Byline: Pressing save on the metaverse – the future of tangible experiences

In the tech space, there are significant discussions taking place around augmented reality (AR), virtual reality (VR), and the metaverse as well as the potential for these technologies in the future. Innovation in this space will drive the creation of huge amounts of data going forward as the cost continues to fall and the implementation rises. To create realistic 3D experiences, high-quality interactive visuals, sound and other user-centric elements can all be incorporated. One challenge this poses is where and how this vast amount of complex data will be stored and how the storage industry is enabling innovation of these transformational technologies.


In the entertainment space, VR headsets are being used in gaming to allow 3D simulations with extremely high-quality graphics to give a realistic experience. Through these devices, senses can be stimulated to a much higher degree and gamers can enjoy a more thrilling, immersive experience than they would on a screen alone. This could allow golf enthusiasts to play a round with their idols, or sci-fi fans to have realistic adventures with heroes previously only seen on a television set or handheld device.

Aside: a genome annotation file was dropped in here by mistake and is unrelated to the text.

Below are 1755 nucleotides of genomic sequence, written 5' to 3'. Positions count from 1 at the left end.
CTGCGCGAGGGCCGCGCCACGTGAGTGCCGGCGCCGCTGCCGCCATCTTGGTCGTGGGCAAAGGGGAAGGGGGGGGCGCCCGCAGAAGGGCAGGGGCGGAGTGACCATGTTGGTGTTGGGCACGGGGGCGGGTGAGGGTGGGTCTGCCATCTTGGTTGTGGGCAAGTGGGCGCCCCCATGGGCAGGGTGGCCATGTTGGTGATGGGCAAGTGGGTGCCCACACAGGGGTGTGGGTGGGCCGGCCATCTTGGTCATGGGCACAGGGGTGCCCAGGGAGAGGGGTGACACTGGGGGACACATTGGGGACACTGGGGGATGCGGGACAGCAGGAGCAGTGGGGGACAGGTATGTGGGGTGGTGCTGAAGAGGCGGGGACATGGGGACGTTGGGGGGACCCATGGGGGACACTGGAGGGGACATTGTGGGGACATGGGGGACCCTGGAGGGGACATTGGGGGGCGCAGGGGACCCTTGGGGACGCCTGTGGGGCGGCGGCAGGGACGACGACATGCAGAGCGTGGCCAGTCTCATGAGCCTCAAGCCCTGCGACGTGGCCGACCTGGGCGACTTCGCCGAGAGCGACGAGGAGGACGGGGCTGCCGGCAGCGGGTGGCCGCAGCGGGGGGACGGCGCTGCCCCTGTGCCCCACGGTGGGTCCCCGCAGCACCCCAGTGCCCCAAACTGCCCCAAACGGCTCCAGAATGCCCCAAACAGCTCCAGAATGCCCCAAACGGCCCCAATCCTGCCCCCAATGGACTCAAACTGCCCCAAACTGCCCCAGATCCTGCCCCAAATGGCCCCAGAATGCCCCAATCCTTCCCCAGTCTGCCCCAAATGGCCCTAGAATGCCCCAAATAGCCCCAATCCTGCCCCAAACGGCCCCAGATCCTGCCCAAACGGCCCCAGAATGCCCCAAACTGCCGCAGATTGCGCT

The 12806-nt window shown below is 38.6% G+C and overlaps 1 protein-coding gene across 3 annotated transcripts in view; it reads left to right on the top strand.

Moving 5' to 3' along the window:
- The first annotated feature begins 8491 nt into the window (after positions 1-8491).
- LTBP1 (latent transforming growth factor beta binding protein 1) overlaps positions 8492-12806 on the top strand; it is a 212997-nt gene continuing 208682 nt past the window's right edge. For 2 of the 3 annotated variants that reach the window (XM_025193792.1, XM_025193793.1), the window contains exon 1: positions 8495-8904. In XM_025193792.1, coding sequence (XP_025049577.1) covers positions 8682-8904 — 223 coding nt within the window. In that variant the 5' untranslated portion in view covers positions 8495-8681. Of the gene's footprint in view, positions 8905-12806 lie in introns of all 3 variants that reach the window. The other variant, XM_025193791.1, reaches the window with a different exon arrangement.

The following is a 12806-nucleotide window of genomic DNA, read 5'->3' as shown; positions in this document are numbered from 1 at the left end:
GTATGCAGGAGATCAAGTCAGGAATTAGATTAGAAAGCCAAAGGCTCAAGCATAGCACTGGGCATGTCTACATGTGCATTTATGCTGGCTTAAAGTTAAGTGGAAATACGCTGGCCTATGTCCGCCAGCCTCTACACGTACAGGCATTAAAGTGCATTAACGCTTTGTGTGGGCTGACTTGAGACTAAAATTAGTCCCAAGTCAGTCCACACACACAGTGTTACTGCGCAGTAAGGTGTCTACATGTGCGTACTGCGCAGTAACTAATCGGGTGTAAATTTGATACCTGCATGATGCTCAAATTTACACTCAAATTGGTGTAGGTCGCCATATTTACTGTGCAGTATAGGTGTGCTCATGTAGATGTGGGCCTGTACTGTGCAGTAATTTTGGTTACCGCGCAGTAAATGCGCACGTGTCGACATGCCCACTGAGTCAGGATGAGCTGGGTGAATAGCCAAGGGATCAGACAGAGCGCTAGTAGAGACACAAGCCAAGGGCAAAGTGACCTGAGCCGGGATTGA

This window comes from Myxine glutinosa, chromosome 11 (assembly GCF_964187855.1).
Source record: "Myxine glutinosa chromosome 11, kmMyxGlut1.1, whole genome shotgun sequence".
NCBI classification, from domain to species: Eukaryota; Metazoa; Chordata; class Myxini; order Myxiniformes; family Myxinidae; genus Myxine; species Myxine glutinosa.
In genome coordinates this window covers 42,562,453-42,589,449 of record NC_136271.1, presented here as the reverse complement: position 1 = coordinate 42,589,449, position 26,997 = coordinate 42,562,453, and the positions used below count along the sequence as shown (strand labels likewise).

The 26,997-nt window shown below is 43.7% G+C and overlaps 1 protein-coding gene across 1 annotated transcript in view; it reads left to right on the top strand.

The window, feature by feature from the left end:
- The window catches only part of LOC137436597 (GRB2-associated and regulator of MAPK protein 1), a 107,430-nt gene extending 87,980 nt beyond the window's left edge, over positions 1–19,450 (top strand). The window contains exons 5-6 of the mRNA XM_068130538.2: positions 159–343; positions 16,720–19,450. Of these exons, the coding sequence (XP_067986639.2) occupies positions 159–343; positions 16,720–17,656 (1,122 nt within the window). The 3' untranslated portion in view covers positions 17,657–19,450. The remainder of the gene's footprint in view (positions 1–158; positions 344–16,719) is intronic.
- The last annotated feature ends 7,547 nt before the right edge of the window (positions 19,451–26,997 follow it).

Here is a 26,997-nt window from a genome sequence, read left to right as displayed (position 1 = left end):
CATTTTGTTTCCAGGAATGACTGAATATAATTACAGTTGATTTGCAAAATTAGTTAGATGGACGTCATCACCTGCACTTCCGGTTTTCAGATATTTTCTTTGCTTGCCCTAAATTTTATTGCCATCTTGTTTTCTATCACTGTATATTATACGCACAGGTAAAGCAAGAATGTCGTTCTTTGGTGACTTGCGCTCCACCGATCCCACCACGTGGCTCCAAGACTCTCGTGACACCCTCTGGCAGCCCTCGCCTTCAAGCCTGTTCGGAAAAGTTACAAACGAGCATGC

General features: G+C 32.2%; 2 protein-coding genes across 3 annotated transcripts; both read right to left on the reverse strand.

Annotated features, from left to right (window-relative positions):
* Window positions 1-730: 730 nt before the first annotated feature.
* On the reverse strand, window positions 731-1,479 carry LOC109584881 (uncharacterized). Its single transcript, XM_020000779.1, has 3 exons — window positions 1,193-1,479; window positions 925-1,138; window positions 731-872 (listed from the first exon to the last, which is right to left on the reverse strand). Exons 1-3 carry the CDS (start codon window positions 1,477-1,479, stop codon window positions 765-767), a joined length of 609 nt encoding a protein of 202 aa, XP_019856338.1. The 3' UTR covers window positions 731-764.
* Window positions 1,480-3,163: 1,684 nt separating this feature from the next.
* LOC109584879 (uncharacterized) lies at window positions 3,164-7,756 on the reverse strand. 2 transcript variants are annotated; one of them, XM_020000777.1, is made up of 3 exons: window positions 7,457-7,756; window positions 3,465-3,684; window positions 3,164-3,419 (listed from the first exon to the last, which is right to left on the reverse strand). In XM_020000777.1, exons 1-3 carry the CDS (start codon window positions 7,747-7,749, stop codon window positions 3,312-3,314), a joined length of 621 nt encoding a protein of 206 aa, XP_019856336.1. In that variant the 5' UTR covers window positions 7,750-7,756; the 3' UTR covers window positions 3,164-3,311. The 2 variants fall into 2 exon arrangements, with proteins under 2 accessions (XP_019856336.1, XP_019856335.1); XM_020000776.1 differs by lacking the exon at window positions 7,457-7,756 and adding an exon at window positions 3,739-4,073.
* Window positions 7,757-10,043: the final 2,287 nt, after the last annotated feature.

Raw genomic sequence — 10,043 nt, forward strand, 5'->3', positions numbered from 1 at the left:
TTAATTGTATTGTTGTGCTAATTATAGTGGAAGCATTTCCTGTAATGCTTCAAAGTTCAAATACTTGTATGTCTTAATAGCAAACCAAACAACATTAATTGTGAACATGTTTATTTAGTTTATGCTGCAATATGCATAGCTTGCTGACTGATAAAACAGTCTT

A major project which has drawn global attention is the current ABBA Voyage show, which has recreated the band in their heyday in 1979 as digital characters for live performances. The characters were constructed based on performance capture techniques using the band as they are now with 160 cameras recording them over five weeks. These recordings captured every mannerism and emotion with the goal of recreating the band with extreme detail. The experience also gives a new generation the opportunity to see ABBA as they were in their 20s. Going forward, entertainment venues will look for more opportunities to use these kinds of technologies.